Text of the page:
Document Detail


Metabolic syndrome and daily ambulation in children, adolescents, and young adults.
MedLine Citation:
PMID:  22811038     Owner:  NLM     Status:  MEDLINE    
Abstract/OtherAbstract:
PURPOSES: To compare daily ambulatory measures in children, adolescents, and young adults with and without metabolic syndrome and to assess which metabolic syndrome components, demographic measures, and body composition measures are associated with daily ambulatory measures.
METHODS: Two-hundred fifty subjects between the ages of 10 and 30 yr were assessed on metabolic syndrome components, demographic and clinical measures, body fat percentage, and daily ambulatory strides, durations, and cadences during seven consecutive days. Of the 250 subjects, 45 had metabolic syndrome, as defined by the International Diabetes Federation.
RESULTS: Subjects with metabolic syndrome ambulated at a slower daily average cadence than those without metabolic syndrome (13.6 ± 2.2 vs 14.9 ± 3.2 strides per minute; P = 0.012), and they had slower cadences for continuous durations of 60 min (P = 0.006), 30 min (P = 0.005), 20 min (P = 0.003), 5 min (P = 0.002), and 1 min (P = 0.001). However, the total amount of time spent ambulating each day was not different (P = 0.077). After adjustment for metabolic syndrome status, average cadence is linearly associated with body fat percentage (P < 0.001) and fat mass (P < 0.01). Group difference in average cadence was no longer significant after adjusting for body fat percentage (P = 0.683) and fat mass (P = 0.973).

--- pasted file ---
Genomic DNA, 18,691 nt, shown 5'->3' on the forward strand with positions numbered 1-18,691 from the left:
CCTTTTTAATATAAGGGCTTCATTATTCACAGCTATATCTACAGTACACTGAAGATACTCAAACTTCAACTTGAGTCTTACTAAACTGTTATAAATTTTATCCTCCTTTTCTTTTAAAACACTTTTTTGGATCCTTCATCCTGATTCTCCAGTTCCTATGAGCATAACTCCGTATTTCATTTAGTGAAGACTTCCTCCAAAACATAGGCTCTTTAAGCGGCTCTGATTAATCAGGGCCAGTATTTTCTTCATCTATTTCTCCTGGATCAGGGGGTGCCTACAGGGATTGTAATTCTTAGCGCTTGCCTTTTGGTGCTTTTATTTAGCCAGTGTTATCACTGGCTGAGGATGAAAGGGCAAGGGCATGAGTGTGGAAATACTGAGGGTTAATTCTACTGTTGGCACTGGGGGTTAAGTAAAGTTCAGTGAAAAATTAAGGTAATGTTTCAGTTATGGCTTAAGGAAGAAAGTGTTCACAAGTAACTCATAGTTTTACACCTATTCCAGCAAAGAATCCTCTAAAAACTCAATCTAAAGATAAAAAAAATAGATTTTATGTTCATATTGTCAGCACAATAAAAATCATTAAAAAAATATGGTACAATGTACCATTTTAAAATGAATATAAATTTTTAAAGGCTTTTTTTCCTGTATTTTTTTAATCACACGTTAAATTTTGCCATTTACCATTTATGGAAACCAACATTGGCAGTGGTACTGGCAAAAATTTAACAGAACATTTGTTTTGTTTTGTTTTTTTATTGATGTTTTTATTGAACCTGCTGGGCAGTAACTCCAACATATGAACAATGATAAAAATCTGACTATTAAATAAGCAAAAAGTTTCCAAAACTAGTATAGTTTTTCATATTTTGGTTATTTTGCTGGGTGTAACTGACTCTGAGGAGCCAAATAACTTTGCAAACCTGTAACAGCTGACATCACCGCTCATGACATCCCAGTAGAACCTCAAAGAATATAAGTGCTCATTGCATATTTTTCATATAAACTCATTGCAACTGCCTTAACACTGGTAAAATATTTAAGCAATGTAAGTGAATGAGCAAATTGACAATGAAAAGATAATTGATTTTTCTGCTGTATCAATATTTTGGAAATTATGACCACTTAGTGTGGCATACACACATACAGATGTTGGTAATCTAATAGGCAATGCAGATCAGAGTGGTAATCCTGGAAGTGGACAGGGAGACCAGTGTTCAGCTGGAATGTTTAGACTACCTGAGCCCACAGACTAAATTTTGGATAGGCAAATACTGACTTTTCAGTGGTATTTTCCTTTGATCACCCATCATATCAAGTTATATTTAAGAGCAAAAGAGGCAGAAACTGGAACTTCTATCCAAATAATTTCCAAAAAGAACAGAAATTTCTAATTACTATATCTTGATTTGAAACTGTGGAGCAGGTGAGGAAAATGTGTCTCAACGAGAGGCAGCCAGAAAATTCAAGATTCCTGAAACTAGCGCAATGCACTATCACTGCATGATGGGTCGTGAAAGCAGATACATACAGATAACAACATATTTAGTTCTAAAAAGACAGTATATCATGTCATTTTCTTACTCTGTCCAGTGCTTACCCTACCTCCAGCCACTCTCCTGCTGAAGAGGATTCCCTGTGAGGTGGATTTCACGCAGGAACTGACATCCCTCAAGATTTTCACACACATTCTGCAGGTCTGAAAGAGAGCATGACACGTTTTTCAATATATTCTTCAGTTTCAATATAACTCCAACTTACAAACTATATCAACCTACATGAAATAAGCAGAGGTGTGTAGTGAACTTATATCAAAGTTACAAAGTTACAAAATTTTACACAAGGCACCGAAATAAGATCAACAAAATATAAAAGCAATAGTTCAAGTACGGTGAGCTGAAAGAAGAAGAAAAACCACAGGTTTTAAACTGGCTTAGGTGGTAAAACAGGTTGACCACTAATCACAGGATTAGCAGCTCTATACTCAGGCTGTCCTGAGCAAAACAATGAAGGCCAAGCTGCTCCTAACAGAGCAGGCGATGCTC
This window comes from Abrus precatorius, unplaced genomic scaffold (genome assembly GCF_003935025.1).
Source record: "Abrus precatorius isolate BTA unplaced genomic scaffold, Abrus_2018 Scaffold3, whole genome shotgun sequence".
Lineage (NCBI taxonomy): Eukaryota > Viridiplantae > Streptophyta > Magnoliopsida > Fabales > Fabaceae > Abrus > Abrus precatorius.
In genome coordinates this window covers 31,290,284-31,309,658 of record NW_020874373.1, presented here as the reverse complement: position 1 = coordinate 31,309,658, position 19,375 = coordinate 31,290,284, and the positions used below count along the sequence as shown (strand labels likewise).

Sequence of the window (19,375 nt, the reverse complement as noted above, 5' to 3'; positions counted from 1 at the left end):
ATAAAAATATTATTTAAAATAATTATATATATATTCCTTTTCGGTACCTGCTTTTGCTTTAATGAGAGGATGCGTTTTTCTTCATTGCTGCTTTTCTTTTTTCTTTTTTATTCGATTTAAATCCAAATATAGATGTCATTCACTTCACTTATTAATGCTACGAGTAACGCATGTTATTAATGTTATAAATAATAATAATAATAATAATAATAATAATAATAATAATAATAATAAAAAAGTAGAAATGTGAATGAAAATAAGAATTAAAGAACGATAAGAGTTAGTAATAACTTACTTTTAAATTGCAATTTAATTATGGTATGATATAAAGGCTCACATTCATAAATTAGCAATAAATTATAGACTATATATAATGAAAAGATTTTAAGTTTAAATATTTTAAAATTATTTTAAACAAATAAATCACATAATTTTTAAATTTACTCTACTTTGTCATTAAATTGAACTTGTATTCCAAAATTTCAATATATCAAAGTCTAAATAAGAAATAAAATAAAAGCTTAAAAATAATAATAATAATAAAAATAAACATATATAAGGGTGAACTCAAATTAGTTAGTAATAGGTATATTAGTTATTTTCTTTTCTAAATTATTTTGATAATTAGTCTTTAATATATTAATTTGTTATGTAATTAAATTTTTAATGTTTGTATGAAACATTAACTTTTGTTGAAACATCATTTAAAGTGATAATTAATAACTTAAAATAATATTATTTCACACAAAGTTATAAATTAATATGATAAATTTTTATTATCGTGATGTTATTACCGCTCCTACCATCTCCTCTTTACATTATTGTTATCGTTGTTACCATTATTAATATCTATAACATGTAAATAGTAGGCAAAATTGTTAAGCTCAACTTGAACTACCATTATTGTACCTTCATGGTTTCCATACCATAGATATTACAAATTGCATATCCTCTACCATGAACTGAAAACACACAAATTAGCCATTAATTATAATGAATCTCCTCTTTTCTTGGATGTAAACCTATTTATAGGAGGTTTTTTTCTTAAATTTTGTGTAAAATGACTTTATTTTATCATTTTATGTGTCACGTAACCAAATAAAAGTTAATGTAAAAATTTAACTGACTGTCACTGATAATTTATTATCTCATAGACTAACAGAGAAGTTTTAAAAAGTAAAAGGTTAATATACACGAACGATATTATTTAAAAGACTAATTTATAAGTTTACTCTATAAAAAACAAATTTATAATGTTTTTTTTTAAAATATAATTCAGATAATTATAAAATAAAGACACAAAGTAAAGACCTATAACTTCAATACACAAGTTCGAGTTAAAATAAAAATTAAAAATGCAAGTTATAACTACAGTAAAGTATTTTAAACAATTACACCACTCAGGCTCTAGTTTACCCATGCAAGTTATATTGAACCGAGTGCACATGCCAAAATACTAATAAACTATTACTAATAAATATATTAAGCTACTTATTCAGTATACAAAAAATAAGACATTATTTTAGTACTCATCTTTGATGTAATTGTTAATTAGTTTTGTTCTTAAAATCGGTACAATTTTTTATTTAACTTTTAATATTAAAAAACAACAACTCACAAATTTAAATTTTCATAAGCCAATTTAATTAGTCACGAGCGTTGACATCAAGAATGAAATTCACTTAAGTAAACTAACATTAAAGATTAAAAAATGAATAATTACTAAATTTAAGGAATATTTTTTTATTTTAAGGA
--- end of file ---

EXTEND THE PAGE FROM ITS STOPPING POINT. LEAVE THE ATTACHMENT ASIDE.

CONCLUSIONS: Children, adolescents, and young adults with metabolic syndrome ambulate more slowly and take fewer strides throughout the day than those without metabolic syndrome, although the total amount of time spent ambulating is not different. Furthermore, the detrimental influence of metabolic syndrome on ambulatory cadence is primarily a function of body fatness.
Authors:
Andrew W Gardner; Donald E Parker; Sowmya Krishnan; Laura J Chalmers
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Publication Detail:
Type:  Journal Article; Research Support, N.I.H., Extramural    
Journal Detail:
Title:  Medicine and science in sports and exercise     Volume:  45     ISSN:  1530-0315     ISO Abbreviation:  Med Sci Sports Exerc     Publication Date:  2013 Jan 
Date Detail:
Created Date:  2012-12-18     Completed Date:  2013-05-17     Revised Date:  2014-01-10    
Medline Journal Info:
Nlm Unique ID:  8005433     Medline TA:  Med Sci Sports Exerc     Country:  United States    
Other Details:
Languages:  eng     Pagination:  163-9     Citation Subset:  IM; S    
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MeSH Terms
Descriptor/Qualifier:
Accelerometry
Adiposity / physiology
Adolescent
Adult
Age Factors
Case-Control Studies
Child
Cross-Sectional Studies
Female
Humans
Male
Metabolic Syndrome X / diagnosis,  physiopathology*
Sex Factors
Time Factors
Walking / physiology*
Young Adult
Grant Support
ID/Acronym/Agency:
M01-RR-14467/RR/NCRR NIH HHS; P20 MD000528/MD/NIMHD NIH HHS; P20-MD-000528-05/MD/NIMHD NIH HHS
Comments/Corrections

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